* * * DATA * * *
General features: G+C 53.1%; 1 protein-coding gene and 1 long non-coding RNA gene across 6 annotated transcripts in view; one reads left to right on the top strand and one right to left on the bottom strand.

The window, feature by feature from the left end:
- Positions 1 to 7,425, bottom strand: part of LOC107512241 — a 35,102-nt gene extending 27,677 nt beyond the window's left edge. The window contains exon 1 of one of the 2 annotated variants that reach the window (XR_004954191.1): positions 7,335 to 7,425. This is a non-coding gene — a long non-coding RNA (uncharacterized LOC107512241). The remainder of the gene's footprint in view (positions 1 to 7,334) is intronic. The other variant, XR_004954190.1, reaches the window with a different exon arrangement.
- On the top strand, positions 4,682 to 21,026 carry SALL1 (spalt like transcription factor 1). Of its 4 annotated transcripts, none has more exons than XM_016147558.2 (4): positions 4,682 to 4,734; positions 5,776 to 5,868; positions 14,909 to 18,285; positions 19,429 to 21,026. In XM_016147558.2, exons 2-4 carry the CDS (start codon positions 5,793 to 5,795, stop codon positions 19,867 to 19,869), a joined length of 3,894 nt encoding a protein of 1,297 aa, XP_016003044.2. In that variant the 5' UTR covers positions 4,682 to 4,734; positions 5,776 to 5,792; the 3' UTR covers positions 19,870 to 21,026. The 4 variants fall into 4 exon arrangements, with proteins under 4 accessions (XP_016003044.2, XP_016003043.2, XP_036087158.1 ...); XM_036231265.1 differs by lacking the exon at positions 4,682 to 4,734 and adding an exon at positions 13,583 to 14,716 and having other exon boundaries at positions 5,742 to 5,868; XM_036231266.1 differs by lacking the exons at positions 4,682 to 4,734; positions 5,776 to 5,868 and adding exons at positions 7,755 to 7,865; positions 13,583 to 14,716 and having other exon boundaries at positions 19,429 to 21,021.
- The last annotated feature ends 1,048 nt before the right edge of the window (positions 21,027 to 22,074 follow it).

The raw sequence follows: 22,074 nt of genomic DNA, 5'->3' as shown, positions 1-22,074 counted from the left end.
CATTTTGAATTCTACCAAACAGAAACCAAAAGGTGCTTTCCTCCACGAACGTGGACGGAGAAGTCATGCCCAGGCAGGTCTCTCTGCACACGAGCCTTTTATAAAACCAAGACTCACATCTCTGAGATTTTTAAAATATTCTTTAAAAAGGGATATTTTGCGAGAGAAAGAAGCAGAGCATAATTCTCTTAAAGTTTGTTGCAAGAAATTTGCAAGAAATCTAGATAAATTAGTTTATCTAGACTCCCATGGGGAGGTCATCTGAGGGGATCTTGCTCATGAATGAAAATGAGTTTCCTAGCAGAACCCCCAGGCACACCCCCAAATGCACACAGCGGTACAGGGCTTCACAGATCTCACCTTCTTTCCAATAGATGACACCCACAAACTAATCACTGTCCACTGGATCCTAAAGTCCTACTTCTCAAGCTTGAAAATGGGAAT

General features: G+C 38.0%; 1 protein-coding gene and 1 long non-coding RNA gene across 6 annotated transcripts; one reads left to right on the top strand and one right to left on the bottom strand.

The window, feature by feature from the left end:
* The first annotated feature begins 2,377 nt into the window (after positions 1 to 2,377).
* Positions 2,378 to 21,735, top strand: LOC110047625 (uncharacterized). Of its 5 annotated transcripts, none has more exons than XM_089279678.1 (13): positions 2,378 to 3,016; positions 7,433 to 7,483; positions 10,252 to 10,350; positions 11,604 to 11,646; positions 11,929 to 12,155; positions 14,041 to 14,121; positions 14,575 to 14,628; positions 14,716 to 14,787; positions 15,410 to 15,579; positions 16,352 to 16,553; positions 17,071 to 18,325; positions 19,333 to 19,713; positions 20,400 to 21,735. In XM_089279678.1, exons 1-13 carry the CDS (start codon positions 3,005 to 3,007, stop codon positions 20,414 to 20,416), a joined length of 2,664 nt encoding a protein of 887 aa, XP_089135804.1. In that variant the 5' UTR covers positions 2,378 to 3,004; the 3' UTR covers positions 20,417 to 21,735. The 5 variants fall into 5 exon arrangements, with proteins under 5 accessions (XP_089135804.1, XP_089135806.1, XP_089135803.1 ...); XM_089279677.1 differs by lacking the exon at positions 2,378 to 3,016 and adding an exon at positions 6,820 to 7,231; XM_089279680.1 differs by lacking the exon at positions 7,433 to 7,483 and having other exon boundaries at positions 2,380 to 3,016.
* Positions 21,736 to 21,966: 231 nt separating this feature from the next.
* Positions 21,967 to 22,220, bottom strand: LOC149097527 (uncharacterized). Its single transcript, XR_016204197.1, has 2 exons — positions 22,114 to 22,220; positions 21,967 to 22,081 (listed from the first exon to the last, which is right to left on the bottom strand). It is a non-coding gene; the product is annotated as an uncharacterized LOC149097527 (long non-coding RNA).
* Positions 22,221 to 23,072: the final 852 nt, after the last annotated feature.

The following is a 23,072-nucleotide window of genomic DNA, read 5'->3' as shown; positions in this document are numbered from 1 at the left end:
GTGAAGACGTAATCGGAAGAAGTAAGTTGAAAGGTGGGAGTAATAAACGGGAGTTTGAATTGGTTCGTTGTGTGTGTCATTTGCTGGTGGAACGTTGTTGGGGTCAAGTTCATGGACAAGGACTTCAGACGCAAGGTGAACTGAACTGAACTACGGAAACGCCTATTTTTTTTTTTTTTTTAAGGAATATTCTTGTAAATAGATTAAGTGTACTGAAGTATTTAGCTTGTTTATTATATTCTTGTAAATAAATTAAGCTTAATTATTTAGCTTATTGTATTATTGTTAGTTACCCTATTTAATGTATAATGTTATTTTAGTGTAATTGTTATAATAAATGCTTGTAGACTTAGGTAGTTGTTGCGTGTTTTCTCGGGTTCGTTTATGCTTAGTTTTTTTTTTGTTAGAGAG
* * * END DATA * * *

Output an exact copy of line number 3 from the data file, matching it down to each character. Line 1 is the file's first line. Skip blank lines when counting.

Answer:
- Positions 1 to 7,425, bottom strand: part of LOC107512241 — a 35,102-nt gene extending 27,677 nt beyond the window's left edge. The window contains exon 1 of one of the 2 annotated variants that reach the window (XR_004954191.1): positions 7,335 to 7,425. This is a non-coding gene — a long non-coding RNA (uncharacterized LOC107512241). The remainder of the gene's footprint in view (positions 1 to 7,334) is intronic. The other variant, XR_004954190.1, reaches the window with a different exon arrangement.